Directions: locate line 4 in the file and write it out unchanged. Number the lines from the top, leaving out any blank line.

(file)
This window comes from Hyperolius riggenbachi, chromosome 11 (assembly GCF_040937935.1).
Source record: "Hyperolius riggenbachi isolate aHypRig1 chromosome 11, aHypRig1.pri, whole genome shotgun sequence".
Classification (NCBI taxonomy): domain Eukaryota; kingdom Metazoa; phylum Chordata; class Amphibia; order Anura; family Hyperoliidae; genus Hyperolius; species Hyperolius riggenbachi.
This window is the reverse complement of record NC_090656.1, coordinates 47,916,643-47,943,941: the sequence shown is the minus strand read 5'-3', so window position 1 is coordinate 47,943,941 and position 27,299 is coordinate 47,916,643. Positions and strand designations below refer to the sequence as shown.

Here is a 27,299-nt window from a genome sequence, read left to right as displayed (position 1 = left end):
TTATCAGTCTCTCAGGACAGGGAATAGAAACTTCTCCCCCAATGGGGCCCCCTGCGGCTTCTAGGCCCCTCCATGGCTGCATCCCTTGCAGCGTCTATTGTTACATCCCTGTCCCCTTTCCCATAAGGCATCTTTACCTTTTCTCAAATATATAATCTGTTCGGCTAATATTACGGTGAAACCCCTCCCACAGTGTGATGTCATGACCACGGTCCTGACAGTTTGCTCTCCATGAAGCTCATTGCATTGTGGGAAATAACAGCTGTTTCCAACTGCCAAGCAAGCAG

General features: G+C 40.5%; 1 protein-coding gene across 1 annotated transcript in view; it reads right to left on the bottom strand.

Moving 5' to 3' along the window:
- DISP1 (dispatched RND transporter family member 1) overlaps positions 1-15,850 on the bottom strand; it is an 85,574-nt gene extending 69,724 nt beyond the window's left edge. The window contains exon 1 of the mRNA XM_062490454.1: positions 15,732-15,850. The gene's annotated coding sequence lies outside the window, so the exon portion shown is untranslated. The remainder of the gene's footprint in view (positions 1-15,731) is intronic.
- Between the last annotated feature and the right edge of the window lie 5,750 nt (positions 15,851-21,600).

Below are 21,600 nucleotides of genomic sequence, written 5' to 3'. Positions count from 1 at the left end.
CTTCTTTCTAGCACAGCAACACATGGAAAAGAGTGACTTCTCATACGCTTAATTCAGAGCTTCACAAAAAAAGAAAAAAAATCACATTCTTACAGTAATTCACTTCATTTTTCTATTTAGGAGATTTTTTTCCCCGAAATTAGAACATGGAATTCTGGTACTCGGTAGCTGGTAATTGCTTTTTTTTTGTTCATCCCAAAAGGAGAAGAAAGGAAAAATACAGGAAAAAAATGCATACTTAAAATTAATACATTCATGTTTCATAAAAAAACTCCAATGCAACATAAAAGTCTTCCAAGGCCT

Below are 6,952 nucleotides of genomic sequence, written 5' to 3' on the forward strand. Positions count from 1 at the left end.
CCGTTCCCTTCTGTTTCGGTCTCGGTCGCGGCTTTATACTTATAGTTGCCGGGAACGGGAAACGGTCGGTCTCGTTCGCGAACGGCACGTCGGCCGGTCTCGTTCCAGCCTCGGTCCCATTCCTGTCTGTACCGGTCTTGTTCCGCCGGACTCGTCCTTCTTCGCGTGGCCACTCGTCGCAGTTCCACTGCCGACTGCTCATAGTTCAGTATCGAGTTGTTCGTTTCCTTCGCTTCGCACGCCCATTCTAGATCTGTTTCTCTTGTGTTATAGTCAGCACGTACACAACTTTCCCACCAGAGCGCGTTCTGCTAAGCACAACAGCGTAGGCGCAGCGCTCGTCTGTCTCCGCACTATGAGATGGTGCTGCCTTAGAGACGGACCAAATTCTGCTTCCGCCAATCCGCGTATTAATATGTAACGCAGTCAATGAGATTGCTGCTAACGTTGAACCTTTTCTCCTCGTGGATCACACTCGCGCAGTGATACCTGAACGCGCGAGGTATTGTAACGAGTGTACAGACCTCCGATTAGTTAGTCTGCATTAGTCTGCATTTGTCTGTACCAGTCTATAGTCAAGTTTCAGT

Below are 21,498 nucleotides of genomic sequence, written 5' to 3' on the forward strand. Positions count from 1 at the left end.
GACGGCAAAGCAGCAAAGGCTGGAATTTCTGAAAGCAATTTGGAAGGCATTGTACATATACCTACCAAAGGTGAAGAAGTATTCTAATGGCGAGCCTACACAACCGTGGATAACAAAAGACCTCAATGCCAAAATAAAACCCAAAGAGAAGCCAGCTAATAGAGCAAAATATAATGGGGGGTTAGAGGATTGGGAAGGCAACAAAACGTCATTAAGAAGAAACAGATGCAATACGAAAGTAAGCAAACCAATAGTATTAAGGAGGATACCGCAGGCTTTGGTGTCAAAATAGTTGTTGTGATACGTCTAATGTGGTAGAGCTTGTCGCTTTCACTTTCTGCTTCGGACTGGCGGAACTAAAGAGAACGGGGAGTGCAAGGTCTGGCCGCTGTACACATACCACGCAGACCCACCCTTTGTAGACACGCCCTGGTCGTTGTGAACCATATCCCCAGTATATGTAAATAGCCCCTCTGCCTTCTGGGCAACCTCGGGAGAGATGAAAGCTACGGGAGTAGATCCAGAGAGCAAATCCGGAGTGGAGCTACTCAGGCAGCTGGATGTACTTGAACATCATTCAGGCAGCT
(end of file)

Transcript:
This window is the reverse complement of record NC_090656.1, coordinates 47,916,643-47,943,941: the sequence shown is the minus strand read 5'-3', so window position 1 is coordinate 47,943,941 and position 27,299 is coordinate 47,916,643. Positions and strand designations below refer to the sequence as shown.